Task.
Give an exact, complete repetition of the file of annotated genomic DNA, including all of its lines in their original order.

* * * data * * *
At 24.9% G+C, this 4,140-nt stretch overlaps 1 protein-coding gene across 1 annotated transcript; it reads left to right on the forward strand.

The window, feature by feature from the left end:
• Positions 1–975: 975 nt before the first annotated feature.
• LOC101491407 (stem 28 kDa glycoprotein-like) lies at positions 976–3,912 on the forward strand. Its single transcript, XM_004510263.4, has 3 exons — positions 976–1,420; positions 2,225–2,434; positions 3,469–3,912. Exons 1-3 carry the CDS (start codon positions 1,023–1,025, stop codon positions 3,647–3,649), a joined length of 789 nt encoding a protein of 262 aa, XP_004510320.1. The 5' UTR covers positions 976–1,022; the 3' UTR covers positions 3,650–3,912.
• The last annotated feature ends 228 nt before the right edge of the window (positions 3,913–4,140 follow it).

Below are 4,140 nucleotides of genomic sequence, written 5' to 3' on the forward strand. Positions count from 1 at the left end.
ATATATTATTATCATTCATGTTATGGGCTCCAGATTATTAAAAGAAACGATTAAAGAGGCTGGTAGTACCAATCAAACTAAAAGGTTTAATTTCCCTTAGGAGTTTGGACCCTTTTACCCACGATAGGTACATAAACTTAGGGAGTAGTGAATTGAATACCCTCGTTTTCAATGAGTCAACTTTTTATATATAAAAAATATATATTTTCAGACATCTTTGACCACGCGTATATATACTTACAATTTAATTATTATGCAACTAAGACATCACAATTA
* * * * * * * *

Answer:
At 24.9% G+C, this 4,140-nt stretch overlaps 1 protein-coding gene across 1 annotated transcript; it reads left to right on the forward strand.

The window, feature by feature from the left end:
• Positions 1–975: 975 nt before the first annotated feature.
• LOC101491407 (stem 28 kDa glycoprotein-like) lies at positions 976–3,912 on the forward strand. Its single transcript, XM_004510263.4, has 3 exons — positions 976–1,420; positions 2,225–2,434; positions 3,469–3,912. Exons 1-3 carry the CDS (start codon positions 1,023–1,025, stop codon positions 3,647–3,649), a joined length of 789 nt encoding a protein of 262 aa, XP_004510320.1. The 5' UTR covers positions 976–1,022; the 3' UTR covers positions 3,650–3,912.
• The last annotated feature ends 228 nt before the right edge of the window (positions 3,913–4,140 follow it).

Below are 4,140 nucleotides of genomic sequence, written 5' to 3' on the forward strand. Positions count from 1 at the left end.
ATATATTATTATCATTCATGTTATGGGCTCCAGATTATTAAAAGAAACGATTAAAGAGGCTGGTAGTACCAATCAAACTAAAAGGTTTAATTTCCCTTAGGAGTTTGGACCCTTTTACCCACGATAGGTACATAAACTTAGGGAGTAGTGAATTGAATACCCTCGTTTTCAATGAGTCAACTTTTTATATATAAAAAATATATATTTTCAGACATCTTTGACCACGCGTATATATACTTACAATTTAATTATTATGCAACTAAGACATCACAATTA